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Temu's Rapid Expansion in South Africa Causes Logistical Strains and Alters eCommerce Landscape

Published March 26, 2024
1 months ago


The eCommerce market in South Africa is witnessing a seismic shift with the entry of Temu, an emerging online retail powerhouse that officially began operations on January 17, 2024. Within weeks of its launch, Temu, along with its Chinese counterpart Shein, has dramatically risen in popularity, leading to an overwhelming surge in orders—so much so that Buffalo International Logistics, their logistics partner, has reported difficulties in managing the heavy volume of shipments.


Customers awaiting their packages received notifications alerting them to expect approximately a one-week delay. Buffalo International Logistics cited not only the unexpected surge but also internal network issues within its customer service department as causes for the inconvenience. This hiccup in deliveries speaks to the remarkably swift market penetration that Temu has achieved, leveraging ultra-competitive pricing and free shipping to challenge established local players like Superbalist and Bash.


With product offers ranging from as low as R10 to upwards of R1,000 for higher-end items, Temu has positioned itself as an irresistible shopping destination, particularly for cost-conscious consumers. This move has been bolstered by an aggressive marketing strategy which has yielded significant traction for the Temu: Shop Like a Billionaire app, now topping download charts across Android platforms in South Africa, outperforming even global giants like WhatsApp and TikTok.


Taking notes from their successful foray into the United States, where Temu invested an estimated $3 billion in online advertising in 2023, the company is embarking on a similarly robust marketing campaign within South African borders. Such efforts have snagged them the title of the biggest advertiser on Meta platforms, and their current trajectory suggests an even stronger commitment to capturing market share through advertising this year.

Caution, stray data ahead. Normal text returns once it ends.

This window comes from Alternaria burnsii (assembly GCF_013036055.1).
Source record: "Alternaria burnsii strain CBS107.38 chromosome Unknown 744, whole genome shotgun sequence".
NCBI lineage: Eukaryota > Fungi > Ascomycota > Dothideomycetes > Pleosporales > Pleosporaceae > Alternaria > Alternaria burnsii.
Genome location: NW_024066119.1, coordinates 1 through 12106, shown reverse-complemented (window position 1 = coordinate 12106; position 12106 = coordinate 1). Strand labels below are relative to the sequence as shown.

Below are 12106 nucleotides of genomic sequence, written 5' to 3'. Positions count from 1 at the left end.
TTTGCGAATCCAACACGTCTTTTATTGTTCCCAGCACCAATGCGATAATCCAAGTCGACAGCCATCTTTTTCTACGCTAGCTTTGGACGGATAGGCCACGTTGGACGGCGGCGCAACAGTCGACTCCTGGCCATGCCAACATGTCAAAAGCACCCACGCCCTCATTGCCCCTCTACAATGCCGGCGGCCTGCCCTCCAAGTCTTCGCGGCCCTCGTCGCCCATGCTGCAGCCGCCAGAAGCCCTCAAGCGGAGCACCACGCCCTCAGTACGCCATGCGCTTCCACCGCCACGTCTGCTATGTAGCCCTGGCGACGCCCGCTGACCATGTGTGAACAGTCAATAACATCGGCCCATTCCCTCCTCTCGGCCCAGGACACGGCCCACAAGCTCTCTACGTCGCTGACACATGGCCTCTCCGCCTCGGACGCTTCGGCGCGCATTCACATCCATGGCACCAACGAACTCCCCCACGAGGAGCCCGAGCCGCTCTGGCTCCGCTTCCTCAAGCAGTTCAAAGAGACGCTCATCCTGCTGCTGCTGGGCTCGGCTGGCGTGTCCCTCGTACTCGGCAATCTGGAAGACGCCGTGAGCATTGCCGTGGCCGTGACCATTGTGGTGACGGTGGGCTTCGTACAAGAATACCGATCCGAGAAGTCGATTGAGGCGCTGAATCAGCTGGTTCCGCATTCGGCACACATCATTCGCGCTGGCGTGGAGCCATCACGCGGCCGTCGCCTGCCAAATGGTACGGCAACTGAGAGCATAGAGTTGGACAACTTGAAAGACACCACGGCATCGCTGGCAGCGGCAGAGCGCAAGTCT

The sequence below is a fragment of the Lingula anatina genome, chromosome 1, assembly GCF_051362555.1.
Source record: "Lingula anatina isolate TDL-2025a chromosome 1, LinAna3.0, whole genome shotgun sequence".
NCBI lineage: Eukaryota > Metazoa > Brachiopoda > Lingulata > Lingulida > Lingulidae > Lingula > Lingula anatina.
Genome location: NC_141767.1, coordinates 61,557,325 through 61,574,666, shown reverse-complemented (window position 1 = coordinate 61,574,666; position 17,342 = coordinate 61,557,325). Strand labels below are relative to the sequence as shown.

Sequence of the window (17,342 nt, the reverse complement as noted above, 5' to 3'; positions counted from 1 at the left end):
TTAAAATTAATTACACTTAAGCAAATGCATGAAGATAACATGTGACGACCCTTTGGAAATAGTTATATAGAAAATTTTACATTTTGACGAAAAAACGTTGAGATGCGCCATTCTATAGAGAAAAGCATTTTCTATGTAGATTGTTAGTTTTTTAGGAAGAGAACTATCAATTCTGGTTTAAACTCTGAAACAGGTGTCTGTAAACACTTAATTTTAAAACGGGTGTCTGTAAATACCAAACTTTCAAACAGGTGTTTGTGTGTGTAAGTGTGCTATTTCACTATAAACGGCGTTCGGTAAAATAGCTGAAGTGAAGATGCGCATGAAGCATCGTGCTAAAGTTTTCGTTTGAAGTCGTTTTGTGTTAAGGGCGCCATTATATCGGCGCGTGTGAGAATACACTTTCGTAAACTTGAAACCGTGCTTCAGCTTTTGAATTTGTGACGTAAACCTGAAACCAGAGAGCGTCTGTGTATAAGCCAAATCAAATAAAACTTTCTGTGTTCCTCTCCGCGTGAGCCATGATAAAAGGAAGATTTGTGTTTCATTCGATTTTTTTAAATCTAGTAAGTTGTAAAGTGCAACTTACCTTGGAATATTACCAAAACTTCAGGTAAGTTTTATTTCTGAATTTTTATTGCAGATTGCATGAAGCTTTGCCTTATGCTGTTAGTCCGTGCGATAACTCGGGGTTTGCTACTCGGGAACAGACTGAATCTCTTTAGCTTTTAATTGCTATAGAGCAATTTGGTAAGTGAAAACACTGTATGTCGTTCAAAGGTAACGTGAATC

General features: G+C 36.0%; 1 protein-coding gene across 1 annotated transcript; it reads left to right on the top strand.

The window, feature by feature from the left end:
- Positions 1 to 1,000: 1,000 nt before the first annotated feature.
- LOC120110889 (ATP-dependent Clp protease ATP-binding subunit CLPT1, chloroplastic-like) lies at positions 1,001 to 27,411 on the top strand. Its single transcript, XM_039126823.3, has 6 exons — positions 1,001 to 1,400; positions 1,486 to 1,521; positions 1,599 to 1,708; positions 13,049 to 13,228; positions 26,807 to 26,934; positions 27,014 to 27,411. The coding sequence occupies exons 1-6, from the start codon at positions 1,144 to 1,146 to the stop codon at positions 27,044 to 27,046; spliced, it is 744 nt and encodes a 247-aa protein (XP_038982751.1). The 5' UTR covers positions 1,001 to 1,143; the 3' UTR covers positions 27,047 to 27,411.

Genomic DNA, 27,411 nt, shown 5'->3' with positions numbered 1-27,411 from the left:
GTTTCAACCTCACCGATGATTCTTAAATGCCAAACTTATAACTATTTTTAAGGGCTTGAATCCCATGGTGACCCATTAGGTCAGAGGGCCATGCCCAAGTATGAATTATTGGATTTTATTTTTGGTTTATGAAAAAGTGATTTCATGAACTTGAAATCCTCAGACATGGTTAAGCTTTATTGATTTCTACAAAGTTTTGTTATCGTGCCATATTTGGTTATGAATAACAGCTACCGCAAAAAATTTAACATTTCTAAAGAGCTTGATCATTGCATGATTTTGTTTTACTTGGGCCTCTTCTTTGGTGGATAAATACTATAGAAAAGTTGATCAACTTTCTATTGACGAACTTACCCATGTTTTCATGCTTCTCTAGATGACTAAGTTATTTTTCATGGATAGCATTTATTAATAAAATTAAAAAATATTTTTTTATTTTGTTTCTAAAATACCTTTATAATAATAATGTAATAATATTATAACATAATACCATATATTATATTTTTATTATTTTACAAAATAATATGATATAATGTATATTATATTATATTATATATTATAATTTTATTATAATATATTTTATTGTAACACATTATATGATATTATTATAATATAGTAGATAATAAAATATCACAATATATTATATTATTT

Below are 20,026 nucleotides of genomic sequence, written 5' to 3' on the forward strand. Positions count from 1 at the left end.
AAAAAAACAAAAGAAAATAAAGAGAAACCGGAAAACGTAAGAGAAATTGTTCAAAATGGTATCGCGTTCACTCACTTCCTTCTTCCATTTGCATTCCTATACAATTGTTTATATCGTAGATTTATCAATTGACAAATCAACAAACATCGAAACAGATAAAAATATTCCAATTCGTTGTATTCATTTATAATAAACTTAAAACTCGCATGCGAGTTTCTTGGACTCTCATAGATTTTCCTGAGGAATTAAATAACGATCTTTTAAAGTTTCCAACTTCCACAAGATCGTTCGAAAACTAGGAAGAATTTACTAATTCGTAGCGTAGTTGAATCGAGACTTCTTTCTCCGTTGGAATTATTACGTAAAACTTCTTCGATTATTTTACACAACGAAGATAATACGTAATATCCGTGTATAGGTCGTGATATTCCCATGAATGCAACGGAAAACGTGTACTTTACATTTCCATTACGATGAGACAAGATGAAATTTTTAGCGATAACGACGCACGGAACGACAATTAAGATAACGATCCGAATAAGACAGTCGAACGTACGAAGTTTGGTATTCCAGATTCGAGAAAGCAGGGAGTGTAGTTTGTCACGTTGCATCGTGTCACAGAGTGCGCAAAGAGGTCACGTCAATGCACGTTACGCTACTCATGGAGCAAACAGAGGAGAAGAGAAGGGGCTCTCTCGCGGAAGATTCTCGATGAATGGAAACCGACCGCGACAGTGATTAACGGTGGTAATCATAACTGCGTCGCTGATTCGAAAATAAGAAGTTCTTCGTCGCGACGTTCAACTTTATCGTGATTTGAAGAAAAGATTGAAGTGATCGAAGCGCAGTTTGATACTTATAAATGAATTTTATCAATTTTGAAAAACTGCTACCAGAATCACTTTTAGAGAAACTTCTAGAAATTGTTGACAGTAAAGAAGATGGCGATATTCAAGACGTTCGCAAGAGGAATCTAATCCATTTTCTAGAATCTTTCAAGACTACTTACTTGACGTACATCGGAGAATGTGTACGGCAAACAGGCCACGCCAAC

Local eCommerce firms are feeling the pressure of this new competitive dynamic. The Wall Street Journal has reported that even Amazon executives view Temu and Shein as more of a threat than traditional rivals like Walmart and Target, hinting at the disruptive potential both companies hold. In South Africa, incumbent market leader Takealot is reconsidering its portfolio, particularly with regards to its fashion subsidiary Superbalist, in the face of the burgeoning success of low-cost Chinese retailers.


Despite Takealot's readiness to spar with Amazon as it prepares to introduce a South African marketplace, the concern around the impact of value-driven stores like Shein, Temu, and Wish is palpable. Industry experts suggest that Takealot may find it judicious to divest from Superbalist and pivot its core focus. When approached by Daily Investor for insights into the planned Superbalist sale and the rise of their Chinese competitors, Takealot declined to comment, indicating a market bracing for more transformation.



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